Green certification: Is it worth the hassle?
Green certification: Is it worth the hassle?
Getting a business green-certified can be resource-intensive, so business owners and sustainability executives should make sure the eco label they're pursuing is the best fit.
As the owner of a small media and e-commerce company that not only has earned green certification but also relies on eco labels to select quality products for its retail business, I’m happy to share my lessons learned about the different labels out there and the process of getting certified.
Some key questions to ask are: Which labels are most reputable and unbiased? How “independent” is the third party issuing the eco label? Does it have a vested interest the products being certified?
As a business owner or sustainability executive spearheading this effort, you'll need to make three primary decisions about which eco label -- or labels -- you want to obtain: whether the eco label is general or industry specific; what type of organization is the issuing party; and whether the label/certification applies to the entire company or just specific products.
General vs. industry specific
This decision depends on whether your company carries a wide range of products or if it is a manufacturer in a specific industry. Eco labels that cover a general range of products include Green Seal, Cradle to Cradle, Green America and EcoLogo.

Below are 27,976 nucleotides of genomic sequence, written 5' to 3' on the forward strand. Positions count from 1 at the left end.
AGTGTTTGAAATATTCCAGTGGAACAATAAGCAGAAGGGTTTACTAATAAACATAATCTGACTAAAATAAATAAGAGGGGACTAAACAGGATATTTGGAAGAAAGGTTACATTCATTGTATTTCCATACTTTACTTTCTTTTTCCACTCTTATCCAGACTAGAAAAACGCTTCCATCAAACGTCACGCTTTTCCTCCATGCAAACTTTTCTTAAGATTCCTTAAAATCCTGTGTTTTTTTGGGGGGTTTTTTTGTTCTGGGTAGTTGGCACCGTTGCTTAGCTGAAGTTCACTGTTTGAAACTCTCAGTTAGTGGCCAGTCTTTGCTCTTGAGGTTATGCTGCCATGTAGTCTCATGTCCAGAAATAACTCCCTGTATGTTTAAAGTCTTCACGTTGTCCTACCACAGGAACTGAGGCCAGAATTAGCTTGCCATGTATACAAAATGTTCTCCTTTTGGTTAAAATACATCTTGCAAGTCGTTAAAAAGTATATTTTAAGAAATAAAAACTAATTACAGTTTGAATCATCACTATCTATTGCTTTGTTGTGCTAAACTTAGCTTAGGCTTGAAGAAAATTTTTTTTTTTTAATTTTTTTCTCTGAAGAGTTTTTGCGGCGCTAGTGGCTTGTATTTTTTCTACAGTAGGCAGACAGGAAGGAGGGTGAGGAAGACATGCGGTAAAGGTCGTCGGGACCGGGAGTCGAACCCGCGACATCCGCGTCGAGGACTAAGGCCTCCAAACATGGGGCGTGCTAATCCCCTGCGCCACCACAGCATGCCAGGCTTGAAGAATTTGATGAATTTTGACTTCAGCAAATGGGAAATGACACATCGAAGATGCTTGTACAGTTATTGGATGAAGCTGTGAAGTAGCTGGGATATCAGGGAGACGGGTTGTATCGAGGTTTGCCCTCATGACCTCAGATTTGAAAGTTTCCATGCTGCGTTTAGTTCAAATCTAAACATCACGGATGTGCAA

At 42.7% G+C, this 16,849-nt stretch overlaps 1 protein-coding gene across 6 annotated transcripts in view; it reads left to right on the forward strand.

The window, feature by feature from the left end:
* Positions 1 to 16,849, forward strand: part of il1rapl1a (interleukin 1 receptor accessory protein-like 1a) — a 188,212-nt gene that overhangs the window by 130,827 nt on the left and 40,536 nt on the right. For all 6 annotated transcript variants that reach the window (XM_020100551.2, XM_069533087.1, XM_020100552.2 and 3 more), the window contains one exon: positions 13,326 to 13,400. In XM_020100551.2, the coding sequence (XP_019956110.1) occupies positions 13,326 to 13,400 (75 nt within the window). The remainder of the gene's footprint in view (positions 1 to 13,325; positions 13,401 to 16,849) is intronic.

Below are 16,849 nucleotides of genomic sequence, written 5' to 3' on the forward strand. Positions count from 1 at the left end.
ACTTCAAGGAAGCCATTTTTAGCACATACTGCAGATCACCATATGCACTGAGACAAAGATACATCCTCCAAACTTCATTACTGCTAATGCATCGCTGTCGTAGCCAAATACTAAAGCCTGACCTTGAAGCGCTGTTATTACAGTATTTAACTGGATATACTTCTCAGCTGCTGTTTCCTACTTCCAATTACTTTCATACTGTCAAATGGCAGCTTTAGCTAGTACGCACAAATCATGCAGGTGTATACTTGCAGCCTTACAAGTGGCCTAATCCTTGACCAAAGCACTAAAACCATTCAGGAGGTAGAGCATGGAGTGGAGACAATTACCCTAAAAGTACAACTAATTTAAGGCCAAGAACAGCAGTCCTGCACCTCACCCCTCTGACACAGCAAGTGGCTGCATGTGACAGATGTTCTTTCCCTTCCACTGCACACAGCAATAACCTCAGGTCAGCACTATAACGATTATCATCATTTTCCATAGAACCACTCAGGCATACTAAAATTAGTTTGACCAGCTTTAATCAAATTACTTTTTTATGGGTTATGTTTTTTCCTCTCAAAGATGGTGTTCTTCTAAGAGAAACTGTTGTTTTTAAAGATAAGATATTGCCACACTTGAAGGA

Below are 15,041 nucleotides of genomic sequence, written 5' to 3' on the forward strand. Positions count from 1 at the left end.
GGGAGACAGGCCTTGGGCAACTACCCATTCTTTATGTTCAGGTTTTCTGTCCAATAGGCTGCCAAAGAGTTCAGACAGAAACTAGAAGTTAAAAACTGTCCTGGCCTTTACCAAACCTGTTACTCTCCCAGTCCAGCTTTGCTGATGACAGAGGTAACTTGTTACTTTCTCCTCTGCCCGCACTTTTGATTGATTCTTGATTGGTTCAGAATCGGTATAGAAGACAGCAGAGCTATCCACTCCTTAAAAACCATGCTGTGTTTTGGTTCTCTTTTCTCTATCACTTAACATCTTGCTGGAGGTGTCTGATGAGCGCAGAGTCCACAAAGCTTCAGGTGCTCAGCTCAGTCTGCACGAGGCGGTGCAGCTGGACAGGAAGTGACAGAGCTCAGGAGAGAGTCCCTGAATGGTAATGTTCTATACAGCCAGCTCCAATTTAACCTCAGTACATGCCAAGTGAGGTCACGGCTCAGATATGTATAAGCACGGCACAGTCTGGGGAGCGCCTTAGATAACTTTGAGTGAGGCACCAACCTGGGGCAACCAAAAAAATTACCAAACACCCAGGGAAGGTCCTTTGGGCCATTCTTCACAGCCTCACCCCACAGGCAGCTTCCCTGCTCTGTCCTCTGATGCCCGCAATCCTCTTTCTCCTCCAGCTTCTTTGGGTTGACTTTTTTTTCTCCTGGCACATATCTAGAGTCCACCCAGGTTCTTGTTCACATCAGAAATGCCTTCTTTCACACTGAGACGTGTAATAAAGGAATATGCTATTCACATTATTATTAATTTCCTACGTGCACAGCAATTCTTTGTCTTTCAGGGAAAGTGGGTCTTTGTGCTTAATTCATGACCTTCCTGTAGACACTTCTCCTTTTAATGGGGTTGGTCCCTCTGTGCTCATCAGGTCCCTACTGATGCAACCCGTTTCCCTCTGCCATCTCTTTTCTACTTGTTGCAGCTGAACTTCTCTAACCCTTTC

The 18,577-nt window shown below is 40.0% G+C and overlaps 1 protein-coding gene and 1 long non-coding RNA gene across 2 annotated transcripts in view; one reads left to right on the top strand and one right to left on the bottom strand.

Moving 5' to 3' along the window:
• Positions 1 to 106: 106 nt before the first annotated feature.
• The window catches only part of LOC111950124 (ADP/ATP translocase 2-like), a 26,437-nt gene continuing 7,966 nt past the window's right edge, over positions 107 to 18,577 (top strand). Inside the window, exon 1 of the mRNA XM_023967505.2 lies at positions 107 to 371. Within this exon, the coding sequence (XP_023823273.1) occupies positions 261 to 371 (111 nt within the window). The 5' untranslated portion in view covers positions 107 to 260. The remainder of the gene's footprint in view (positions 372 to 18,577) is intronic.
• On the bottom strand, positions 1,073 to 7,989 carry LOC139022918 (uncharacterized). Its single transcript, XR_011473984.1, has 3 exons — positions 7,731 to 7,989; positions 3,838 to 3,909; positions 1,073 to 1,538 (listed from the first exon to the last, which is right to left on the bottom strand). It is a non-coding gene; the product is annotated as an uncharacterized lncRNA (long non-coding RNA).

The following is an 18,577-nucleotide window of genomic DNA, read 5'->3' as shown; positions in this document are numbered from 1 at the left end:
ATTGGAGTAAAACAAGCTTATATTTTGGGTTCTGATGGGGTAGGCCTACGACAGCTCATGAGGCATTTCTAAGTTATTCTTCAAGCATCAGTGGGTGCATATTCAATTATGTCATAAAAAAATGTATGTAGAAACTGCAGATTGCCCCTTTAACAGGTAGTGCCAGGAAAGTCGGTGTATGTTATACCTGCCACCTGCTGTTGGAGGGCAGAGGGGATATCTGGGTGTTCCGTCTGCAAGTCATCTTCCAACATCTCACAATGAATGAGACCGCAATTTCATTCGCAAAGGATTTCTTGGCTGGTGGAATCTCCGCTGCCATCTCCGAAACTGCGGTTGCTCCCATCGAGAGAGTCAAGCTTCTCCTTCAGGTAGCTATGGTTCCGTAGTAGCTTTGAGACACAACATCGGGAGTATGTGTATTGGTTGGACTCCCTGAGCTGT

Since my company, EcoPlum, is a retailer carrying eco friendly products from a range of industries, we elected to pursue the Green America certification. Manufacturers, though, should get certified by the “experts” in their field. So if your company makes personal care products, for example, then your products should be listed in the Environmental Working Group’s Skin Deep database. Likewise, car manufacturers will want to be listed favorably in EPA’s Green Vehicle Guide; makers of industrial and household cleaners may want to pursue the USDA Biopreferred seal of approval; and carpet manufacturers should be evaluated by FloorScore. For a more comprehensive list of eco labels by industry, please see this guide to eco labels.
Next, where should your company obtain its eco label? Should it be issued by the government, a non profit organization or some other third party organization? Most government-issued labels require adherence to very specific standards, carry hefty fines for misuse, and require certification and testing of operations and products by an accredited certification agent.
Two of the most well known are the USDA Organic and Energy Star logos. Other government issued labels include the Green Vehicle Guide, Design for Environment, and WaterSense programs from the EPA; the USDA BioPreferred program; and the Canadian EcoLogo program. While the amount of paperwork and higher costs associated with obtaining these government labels may seem prohibitive, the benefits to getting approved by Uncle Sam include getting your company/products listed on government websites, use of the logo on products, and providing your customers with more peace of mind.